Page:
Note: The Skinny blog is written by Rick Smith, editor and co-founder of WRAL Tech Wire and business editor of

RESEARCH TRIANGLE PARK, N.C. – Wall Street analysts aren’t supposed to be cheerleaders, but Cisco executives certainly heard some boosts in a conference call to discuss the networking giant’s quarterly financials and an update on the massive layoffs it is making as well as a corporate-wide reorganization.

“First, congrats,” said Tal Liani, an analyst at Bank of America Merrill Lynch.

“Finally, we see some stabilization.”

The 2,100 people taking early retirement among a 6,500 total work force reduction – including 2,600 in the U.S. and Canada – and the 1,200 contractors who will be cut this quarter might disagree with that comment. They are being “stabilized” right out of work in the toughest economy since the Great Depression after Chairman and Chief Executive officer John Chambers led the company into ventures such as consumer video cameras that clearly backfired. (Read about the earnings call here.)

The “stabilization” also included a lot of people in the executive suites. Cisco executives noted in the call that they had reduced the ranks of vice presidents and above by 17 percent.

As is his habit, Chambers used the conference call to talk at length about Cisco’s global performance. He has no peer as a CEO cheerleader. And he chose to put the best face possible on a quarter than exceeded analysts’ expectations as well as the huge gutting of the company he ordered.

Here’s a segment of his pep talk, courtesy Seeking Alpha:

“We have always used these market conditions to make bold and tough decisions and then execute it in a way that further extended our lead versus our peers.

“Our clear goal is to do this once again. We have already made and implemented many of the decisions to achieve our next phase of growth in the next 3 to 5 years, and the creation of value for our shareholders.

“You will now see us move aggressively to pull away from more competitors as they adjust to these market challenges. Having already made these changes well ahead of our competition, this is also a competitive advantage for us. …

“We will achieve a better balance of our entrepreneurial and operational capabilities … In simple terms, you will find us to be a very focused, agile, lean and aggressive company this next year.

“We do not underestimate the transitions in front of us or the importance to rapidly simplify our organization to deal with the many challenges facing us, especially in switching public sector and now the global financial concerns.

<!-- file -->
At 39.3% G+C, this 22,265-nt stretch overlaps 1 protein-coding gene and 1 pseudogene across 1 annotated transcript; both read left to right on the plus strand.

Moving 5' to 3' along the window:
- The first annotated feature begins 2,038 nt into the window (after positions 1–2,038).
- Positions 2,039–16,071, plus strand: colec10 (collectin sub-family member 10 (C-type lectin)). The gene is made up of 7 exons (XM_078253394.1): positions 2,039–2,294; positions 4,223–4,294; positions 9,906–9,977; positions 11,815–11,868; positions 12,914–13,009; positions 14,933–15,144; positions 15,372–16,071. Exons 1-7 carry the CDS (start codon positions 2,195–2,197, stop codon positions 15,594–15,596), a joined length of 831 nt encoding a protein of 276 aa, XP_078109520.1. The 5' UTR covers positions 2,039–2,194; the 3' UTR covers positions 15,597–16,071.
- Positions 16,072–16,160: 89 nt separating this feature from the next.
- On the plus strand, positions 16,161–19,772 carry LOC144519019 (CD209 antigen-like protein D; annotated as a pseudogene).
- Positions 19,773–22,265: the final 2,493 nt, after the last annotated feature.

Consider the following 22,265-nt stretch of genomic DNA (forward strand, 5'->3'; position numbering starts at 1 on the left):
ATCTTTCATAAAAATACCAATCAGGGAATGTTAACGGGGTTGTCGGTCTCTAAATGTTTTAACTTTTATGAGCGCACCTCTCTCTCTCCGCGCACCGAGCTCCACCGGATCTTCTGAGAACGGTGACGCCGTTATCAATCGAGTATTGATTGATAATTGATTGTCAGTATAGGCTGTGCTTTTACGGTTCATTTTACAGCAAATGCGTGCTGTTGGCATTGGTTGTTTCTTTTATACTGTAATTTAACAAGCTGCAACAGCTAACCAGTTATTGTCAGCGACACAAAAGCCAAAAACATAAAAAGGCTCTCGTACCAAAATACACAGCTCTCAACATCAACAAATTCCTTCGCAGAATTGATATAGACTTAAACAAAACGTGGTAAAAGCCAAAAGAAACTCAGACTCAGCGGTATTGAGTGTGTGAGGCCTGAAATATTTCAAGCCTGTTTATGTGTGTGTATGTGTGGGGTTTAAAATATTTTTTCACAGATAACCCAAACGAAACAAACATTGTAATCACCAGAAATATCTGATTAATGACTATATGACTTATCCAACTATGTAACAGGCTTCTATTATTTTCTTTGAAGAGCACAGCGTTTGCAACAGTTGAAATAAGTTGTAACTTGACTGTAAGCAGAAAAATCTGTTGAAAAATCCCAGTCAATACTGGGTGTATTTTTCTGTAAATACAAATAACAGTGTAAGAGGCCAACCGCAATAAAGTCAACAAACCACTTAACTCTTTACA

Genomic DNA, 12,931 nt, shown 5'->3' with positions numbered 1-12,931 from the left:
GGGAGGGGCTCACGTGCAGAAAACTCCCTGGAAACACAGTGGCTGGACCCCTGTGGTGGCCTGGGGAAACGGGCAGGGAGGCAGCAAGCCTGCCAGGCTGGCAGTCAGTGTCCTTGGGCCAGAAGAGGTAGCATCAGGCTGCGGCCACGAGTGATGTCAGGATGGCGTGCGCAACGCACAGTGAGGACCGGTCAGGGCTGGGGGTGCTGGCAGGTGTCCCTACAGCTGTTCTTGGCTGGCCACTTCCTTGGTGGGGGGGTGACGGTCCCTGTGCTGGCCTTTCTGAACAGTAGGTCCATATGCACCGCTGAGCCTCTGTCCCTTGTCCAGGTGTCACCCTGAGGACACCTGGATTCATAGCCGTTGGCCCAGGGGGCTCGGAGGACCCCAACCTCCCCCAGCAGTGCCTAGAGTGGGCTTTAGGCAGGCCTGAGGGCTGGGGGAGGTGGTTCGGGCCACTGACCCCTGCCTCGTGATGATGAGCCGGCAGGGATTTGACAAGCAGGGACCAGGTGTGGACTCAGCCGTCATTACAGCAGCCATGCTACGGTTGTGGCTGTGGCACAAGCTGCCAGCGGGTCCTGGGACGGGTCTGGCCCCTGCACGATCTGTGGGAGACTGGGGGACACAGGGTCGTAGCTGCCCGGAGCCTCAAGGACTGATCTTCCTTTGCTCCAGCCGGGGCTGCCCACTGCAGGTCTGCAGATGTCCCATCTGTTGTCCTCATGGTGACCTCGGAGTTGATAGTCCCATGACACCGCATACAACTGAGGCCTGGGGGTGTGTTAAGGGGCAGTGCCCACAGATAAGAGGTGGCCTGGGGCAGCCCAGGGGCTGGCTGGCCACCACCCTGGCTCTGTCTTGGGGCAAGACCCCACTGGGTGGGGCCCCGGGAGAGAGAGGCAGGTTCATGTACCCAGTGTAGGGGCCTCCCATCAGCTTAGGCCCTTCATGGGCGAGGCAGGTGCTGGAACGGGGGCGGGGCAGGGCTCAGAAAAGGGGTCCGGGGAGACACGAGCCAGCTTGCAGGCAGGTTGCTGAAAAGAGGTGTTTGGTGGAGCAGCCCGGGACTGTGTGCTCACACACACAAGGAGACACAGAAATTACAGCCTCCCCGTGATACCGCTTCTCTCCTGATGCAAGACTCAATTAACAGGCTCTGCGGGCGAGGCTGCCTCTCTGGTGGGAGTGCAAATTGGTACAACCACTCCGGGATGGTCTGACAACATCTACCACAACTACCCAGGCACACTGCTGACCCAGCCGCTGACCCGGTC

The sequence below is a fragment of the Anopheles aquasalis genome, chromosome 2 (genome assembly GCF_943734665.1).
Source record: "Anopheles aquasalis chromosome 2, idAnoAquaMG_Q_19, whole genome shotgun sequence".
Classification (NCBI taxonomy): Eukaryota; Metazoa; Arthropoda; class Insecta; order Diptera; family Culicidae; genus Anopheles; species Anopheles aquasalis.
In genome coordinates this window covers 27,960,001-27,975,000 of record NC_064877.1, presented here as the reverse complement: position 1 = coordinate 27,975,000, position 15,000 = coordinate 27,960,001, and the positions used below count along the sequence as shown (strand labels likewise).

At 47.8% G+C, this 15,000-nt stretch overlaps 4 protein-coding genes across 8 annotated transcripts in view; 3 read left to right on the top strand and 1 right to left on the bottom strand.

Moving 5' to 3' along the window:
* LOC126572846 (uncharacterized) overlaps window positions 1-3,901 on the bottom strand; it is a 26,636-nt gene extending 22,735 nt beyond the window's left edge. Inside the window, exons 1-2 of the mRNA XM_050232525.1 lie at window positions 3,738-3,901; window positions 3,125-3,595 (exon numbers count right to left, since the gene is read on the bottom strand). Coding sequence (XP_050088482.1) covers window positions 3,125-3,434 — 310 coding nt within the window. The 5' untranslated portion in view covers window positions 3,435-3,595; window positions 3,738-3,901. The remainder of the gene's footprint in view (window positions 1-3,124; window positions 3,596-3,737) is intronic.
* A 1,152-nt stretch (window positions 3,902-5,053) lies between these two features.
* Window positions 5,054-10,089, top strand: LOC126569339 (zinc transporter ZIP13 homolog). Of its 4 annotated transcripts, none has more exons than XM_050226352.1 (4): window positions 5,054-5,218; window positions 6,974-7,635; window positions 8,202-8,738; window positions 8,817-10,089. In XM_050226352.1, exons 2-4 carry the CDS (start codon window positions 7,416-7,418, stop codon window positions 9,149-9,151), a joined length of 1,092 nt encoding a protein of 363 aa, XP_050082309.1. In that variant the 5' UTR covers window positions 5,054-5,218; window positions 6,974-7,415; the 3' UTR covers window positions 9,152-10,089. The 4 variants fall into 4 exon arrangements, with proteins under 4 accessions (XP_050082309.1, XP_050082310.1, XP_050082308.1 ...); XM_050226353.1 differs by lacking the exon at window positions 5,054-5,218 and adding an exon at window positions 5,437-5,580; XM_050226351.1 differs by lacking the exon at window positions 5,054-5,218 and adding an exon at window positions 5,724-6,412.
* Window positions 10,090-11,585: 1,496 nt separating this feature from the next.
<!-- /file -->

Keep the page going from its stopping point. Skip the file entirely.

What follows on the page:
“As we have shown by our tough and bold decisions last quarter, we are committed to a leadership team to make the required fundamental changes to our operating model. We clearly intend to use these market inflection points to position Cisco to lead.

“I have always believed that our strategy starts and stops with customers and our partners that serve them. As you would expect in the last quarter, I’ve talked to hundreds of customers and top partners in individual meetings. While I thought and hope that they would stay committed to Cisco during our transition, I found that, without exception, although I’m sure there are some out there, that not only are they remaining committed to Cisco, because of our unique value we bring them, but they also want and expect us to win. This is clearly what we are going to do now.

“To summarize this simply, our entire company is ready to accelerate. Our employees are ready for this change, and they know what an energized Cisco is capable of achieving. Throughout our history, Cisco has adopted and evolved to meet both challenges and opportunities. This time is no different in terms of results, although we will clearly do it in a different, more simplified and accountable way that we have done before.”

Interestingly, there has been media speculation that Chambers’ own position might be in jeopardy. Then came the debt crisis and the Wall Street collapse. Now, as The Street noted, this latest financial crisis may be a blessing for Chambers personally.

“I was never in the camp that called for John Chambers’ ouster, but I think the market situation provides partial (emphasis on ‘partial’) vindication,” Morgan Keegan analyst Simon Leopold told The Street.

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